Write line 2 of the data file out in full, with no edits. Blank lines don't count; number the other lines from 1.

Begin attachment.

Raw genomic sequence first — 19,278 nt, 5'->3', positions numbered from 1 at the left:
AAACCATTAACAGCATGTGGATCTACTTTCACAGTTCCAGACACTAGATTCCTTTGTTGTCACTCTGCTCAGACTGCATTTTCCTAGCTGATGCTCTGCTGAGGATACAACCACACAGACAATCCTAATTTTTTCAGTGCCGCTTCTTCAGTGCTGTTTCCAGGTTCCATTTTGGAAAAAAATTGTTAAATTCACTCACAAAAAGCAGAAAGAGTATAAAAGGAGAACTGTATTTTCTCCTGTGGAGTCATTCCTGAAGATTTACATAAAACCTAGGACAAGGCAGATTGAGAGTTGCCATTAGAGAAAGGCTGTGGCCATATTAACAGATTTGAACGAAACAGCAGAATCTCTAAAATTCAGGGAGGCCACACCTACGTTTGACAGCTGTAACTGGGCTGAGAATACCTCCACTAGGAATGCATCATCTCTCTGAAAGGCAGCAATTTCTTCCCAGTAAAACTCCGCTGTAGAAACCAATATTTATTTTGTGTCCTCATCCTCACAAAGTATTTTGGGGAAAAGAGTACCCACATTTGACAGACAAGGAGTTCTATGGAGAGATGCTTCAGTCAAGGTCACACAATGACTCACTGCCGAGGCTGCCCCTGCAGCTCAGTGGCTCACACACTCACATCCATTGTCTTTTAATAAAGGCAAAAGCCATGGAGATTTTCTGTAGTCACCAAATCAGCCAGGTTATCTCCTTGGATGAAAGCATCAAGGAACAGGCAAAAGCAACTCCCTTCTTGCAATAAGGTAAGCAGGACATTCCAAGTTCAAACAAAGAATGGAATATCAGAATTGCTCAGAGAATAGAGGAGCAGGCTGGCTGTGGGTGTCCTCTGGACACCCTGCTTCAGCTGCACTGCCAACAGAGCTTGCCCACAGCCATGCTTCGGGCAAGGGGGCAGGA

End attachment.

AAACCATTAACAGCATGTGGATCTACTTTCACAGTTCCAGACACTAGATTCCTTTGTTGTCACTCTGCTCAGACTGCATTTTCCTAGCTGATGCTCTGCTGAGGATACAACCACACAGACAATCCTAATTTTTTCAGTGCCGCTTCTTCAGTGCTGTTTCCAGGTTCCATTTTGGAAAAAAATTGTTAAATTCACTCACAAAAAGCAGAAAGAGTATAAAAGGAGAACTGTATTTTCTCCTGTGGAGTCATTCCTGAAGATTTACATAAAACCTAGGACAAGGCAGATTGAGAGTTGCCATTAGAGAAAGGCTGTGGCCATATTAACAGATTTGAACGAAACAGCAGAATCTCTAAAATTCAGGGAGGCCACACCTACGTTTGACAGCTGTAACTGGGCTGAGAATACCTCCACTAGGAATGCATCATCTCTCTGAAAGGCAGCAATTTCTTCCCAGTAAAACTCCGCTGTAGAAACCAATATTTATTTTGTGTCCTCATCCTCACAAAGTATTTTGGGGAAAAGAGTACCCACATTTGACAGACAAGGAGTTCTATGGAGAGATGCTTCAGTCAAGGTCACACAATGACTCACTGCCGAGGCTGCCCCTGCAGCTCAGTGGCTCACACACTCACATCCATTGTCTTTTAATAAAGGCAAAAGCCATGGAGATTTTCTGTAGTCACCAAATCAGCCAGGTTATCTCCTTGGATGAAAGCATCAAGGAACAGGCAAAAGCAACTCCCTTCTTGCAATAAGGTAAGCAGGACATTCCAAGTTCAAACAAAGAATGGAATATCAGAATTGCTCAGAGAATAGAGGAGCAGGCTGGCTGTGGGTGTCCTCTGGACACCCTGCTTCAGCTGCACTGCCAACAGAGCTTGCCCACAGCCATGCTTCGGGCAAGGGGGCAGGA